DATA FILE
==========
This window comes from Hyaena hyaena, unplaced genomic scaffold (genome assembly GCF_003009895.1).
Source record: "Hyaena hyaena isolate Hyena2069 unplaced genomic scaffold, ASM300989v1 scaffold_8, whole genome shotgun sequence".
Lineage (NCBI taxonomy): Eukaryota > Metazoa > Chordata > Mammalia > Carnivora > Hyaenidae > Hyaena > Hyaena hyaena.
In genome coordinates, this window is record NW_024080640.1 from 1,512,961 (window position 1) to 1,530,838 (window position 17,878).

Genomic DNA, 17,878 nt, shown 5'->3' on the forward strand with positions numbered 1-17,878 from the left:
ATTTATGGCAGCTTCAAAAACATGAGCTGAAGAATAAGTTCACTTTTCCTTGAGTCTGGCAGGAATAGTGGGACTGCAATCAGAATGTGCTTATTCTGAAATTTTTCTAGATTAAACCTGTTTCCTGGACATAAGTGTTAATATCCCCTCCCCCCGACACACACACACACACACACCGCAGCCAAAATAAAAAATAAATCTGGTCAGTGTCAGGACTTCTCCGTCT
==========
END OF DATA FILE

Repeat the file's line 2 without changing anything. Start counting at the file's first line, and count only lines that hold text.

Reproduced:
Source record: "Hyaena hyaena isolate Hyena2069 unplaced genomic scaffold, ASM300989v1 scaffold_8, whole genome shotgun sequence".